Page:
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destruction of the tile-fish in the North Atlantic. For the future it hopes to extend its general inquiries; to promote improvement in methods and apparatus of fishing, and in fishing-vessels; to determine the extent and general character of the old fishing localities and discover new ones; to improve methods of curing and packing fish for the market; and to continue the work of increasing the supply of valuable fishes in the waters of the United States.

Report of the Operations of the United States Life-Saving Service for the Year ending June 30, 1883. Washington: Government Printing-Office. Pp. 519.

One hundred and ninety-four stations were maintained at the close of the year covered by the report—one hundred and forty-nine on the Atlantic, thirty-seven on the lakes, seven on the Pacific, and one at the Falls of the Ohio. The number of disasters to documented vessels and small boats was 416, in which $7,242,729 of property and 4,040 persons were involved, while $5,671,700 of the property and 4,021 persons were saved, and 651 shipwrecked persons were succored at the stations. Twenty-two other persons were rescued who had fallen from wharves, piers, etc. Ten disasters, involving the loss of lives, took place within the scope of the service. All of the nineteen persons lost were entirely beyond human aid.

Researches on Solar Heat and its Absorption by the Earth's Atmosphere. By S. P. Langley. Washington: Government Printing-Office. Pp. 242, with Plates.

Professor Langley's observations are already quite well known to the scientific world, and their value is universally acknowledged. They were made on the slopes of Mount Whitney, at a height of twelve thousand feet above the sea, and about three thousand feet below the summit of the mountain, with special instruments of the observer's own devising. Notices of some of the results have been given in the "Monthly." The author expresses the opinion that Mount Whitney is an excellent station for such observations, fully equal to any that is possessed by any other nation; and, upon his recommendation, it has been declared a Government reservation, available for purposes of scientific research. Professor Langley records some very interesting facts respecting a dust-cloud which appears to hang in the Sierras at a certain height above the sea, the effects of which he was able to observe from his camp, and which appears to be permanent. Professor Clarence King ascribes its origin to the loess of China. The author also speaks of large logs, which were found to be quite numerous on the mountain-side at a considerable height above the timber-line, as indicating that the region formerly enjoyed a warmer climate than it now has. The relation of the observations which formed the object of the expedition is very important and interesting to men of science, but too technical for the edification of general readers.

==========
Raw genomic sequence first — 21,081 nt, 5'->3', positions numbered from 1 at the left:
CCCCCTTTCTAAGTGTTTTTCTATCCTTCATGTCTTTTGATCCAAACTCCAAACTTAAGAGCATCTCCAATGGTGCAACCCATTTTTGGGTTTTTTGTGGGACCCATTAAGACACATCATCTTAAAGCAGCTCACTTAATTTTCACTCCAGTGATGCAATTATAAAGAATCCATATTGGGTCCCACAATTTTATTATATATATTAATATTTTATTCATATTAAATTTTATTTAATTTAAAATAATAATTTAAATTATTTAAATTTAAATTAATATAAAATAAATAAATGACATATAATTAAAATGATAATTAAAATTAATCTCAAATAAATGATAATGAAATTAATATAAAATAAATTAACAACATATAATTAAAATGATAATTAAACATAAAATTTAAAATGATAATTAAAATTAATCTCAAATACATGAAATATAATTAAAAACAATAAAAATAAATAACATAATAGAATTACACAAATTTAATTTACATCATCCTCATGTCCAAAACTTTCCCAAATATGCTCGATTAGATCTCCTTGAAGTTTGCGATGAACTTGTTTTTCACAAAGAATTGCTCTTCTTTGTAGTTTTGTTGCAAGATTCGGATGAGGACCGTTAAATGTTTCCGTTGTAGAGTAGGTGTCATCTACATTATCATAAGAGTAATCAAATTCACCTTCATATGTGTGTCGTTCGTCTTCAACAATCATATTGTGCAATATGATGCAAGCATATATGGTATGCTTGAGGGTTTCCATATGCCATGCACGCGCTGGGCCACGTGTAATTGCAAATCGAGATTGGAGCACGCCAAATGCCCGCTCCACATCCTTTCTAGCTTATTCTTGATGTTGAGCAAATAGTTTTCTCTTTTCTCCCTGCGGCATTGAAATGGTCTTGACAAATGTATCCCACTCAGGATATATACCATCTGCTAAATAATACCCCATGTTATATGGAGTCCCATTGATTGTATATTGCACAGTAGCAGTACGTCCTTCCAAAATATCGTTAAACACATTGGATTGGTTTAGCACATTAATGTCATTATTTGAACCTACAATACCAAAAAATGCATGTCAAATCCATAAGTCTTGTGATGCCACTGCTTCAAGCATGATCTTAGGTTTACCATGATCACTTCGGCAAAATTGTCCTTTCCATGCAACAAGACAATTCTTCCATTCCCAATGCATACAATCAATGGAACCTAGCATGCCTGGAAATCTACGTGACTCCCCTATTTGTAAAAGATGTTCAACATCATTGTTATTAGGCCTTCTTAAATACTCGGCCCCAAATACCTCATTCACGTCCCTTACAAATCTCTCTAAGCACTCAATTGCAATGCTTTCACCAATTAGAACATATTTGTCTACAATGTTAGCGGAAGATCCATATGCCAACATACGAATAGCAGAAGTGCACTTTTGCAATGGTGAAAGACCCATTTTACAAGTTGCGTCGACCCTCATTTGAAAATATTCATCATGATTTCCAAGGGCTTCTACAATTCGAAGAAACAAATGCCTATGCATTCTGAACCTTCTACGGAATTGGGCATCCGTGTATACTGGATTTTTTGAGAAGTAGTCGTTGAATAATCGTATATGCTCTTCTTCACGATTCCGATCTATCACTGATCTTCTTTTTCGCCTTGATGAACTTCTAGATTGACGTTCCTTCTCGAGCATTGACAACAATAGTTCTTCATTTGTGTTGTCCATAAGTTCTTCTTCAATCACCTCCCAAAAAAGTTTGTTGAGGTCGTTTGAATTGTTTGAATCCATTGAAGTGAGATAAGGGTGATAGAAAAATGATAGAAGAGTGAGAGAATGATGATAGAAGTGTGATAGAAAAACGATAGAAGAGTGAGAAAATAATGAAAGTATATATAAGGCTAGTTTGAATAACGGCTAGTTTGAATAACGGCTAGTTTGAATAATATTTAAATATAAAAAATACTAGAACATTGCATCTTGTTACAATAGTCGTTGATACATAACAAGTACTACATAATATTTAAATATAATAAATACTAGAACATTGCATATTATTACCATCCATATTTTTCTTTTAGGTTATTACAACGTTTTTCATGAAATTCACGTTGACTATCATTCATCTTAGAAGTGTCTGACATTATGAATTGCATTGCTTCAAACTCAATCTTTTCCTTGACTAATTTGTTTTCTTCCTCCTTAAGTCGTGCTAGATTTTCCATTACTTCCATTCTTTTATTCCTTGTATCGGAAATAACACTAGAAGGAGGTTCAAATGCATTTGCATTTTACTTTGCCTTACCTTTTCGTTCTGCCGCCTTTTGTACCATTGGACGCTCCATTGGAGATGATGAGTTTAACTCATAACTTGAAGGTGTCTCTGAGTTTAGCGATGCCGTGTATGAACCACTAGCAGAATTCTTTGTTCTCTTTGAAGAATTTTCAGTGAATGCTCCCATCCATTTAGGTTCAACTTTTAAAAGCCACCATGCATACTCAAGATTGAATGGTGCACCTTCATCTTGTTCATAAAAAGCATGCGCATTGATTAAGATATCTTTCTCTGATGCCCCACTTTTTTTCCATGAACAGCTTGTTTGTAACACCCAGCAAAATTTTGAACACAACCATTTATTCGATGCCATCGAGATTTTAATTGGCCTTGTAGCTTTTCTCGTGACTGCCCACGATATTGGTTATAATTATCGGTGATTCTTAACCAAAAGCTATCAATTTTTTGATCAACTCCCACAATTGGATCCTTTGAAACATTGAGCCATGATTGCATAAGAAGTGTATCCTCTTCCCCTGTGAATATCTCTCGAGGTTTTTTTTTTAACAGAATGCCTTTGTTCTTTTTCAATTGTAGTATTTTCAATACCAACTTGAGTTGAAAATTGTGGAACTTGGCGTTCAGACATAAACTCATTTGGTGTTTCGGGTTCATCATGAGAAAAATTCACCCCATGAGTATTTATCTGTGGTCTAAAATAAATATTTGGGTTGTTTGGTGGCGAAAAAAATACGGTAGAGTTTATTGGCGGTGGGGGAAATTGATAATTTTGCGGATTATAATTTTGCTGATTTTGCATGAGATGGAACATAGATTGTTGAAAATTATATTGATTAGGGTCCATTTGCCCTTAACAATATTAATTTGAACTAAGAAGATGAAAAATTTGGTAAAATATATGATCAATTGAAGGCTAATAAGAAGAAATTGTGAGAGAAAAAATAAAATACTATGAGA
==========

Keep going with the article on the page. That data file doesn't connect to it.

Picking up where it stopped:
The Stars and Constellations. By Royal Hill. New York: Funk & Wagnalls. Pp. 32.

This work is intended to enable students and others, who are interested in the appearance of the heavens, to identify the principal objects of interest without reference to star-maps, which as a general thing are very perplexing to unprofessional readers. The plan adopted by the author is new, and constitutes the main feature of the work. It consists in the employment of two accurately drawn time-charts, giving the exact time of rising and southing for every day in the year, of twenty-five of the brightest stars, which are more distinctly identified in the text. From the positions of these "landmarks of the sky," any other object at all likely to attract the attention of naked-eye observers is so described that it is very difficult for any person of ordinary intelligence to miss the information desired. As each object is identified, the student can learn whatever is of interest concerning it by consulting the separate account that is given of every conspicuous star and constellation visible in this country. The subject is suitably introduced by some interesting information concerning the constellations, the names and numbers of the stars, and the methods adopted by astronomers to designate them. It is illustrated by several very clear maps of the zodiacal constellations, upon which the place of the